According to the official Golden Gopher men’s hockey twitter account, the last time the team tallied three shorthanded goals was an 8-2 victory against Michigan in 2006.  It’s actually pretty impressive it was that recently.

I remember one time I had former Minnesota State Maverick Zach Harrison on my bench in a fantasy hockey league and he scored a shorthanded hat trick.  Let’s just say it would have been worth a lot of points if I would have started him. No wonder I don’t play fantasy sports anymore.

One-Timer:

There are rumblings that Amanda Kessel, sniper for the Minnesota women’s hockey team, has been skating with the Gophers and may return for her last semester of eligibility. The Olympic silver-medalist and Patty Kazmaier award winner has been battling concussion symptoms since the 2014 Olympics in Sochi.

That’s it for me. I’ll update everyone Thursday. My shift is over.

Five Thoughts: Surprises and Status Quo

With 59 teams hitting the ice this weekend, there were plenty of interesting results. Some teams kept the status quo; other teams hit a major setback. Here are my five thoughts.

  1. Colorado College followed up its first win of the season with a sweep of Miami.

It has already felt like a long season already for the Colorado College Tigers. They have been shutout five times already this and went a whole series without a goal. The clear underdogs against Miami University was able to put aside scoring woes and sweep the Redhawks by scores of 2-1 and 3-2.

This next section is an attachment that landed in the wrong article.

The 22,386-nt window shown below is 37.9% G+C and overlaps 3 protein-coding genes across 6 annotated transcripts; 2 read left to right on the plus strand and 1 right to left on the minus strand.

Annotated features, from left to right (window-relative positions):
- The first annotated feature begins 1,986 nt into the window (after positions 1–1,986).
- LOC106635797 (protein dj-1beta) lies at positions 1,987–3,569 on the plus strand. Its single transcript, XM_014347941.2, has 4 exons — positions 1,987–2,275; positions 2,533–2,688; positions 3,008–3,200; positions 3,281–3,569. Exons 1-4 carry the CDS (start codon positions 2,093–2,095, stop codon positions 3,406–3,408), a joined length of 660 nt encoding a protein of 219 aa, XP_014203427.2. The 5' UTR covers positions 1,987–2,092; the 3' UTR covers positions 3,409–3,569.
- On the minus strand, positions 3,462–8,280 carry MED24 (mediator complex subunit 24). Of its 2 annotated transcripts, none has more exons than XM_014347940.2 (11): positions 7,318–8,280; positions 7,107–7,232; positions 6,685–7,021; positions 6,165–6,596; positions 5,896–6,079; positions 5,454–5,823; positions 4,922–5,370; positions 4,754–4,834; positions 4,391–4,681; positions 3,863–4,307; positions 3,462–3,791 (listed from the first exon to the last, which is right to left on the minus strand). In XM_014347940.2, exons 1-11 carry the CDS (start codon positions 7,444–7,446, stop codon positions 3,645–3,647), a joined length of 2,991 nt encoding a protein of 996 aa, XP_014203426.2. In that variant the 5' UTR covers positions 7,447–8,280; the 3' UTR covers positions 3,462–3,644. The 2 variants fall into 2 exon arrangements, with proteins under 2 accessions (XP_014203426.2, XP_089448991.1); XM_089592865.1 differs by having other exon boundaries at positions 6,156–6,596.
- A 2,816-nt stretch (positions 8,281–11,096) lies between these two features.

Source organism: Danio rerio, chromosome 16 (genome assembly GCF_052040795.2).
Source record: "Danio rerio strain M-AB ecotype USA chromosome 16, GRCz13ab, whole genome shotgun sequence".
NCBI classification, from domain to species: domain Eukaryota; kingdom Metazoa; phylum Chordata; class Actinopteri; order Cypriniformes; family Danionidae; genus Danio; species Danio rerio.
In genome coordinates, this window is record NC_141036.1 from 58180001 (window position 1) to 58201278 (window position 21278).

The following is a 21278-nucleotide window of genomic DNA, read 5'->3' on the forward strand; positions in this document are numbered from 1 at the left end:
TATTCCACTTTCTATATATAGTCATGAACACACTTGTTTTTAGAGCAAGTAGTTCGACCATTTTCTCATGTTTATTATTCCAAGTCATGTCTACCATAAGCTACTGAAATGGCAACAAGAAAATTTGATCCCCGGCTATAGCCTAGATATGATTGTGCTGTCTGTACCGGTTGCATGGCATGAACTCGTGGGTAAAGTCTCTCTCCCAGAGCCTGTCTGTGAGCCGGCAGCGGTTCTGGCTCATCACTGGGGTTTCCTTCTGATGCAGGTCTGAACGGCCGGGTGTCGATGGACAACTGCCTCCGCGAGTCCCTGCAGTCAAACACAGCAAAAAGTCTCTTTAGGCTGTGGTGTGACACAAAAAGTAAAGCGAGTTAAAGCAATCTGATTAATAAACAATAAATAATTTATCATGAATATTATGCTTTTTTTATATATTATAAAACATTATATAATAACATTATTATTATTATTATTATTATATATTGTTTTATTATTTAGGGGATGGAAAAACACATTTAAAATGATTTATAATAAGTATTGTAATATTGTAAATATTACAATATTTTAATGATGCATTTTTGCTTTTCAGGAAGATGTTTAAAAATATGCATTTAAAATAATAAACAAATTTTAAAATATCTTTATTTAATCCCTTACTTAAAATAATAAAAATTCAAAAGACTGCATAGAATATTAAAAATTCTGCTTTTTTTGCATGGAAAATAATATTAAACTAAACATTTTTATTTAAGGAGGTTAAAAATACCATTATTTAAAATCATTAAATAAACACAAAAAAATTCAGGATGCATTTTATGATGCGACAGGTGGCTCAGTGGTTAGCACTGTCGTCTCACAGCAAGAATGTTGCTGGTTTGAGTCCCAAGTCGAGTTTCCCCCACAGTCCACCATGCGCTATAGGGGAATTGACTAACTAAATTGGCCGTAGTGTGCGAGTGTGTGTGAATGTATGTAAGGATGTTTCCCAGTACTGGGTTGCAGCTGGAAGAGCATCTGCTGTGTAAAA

The weekend belonged to Hunter Fejes. The senior from Anchorage scored both goals in the 2-1 victory in Friday’s tilt and the game winner with just 1:13 left to go in Saturday’s game.

The Tigers have a chance to put a little winning streak before the winter break. The next two series for the Tigers are against Western Michigan (4-10-1) and Alabama-Huntsville (3-9-2) aren’t exactly lighting the ice on fire. If the Tigers can get some wins under its belt, they could have a lot of confidence going into the series at St. Cloud State.

  1. Quietly, Penn State is off to a terrific season.

It’s not getting a lot of press, but I think the biggest story that isn’t being talked about is how well the Penn State Nittany Lions are off to a blistering 10-2-3 start.

They rank 14th in team defense, giving up only 2.23 goals per game and fourth in team offense with 4.20 goals per game. Not bad considering a team that is only four years old.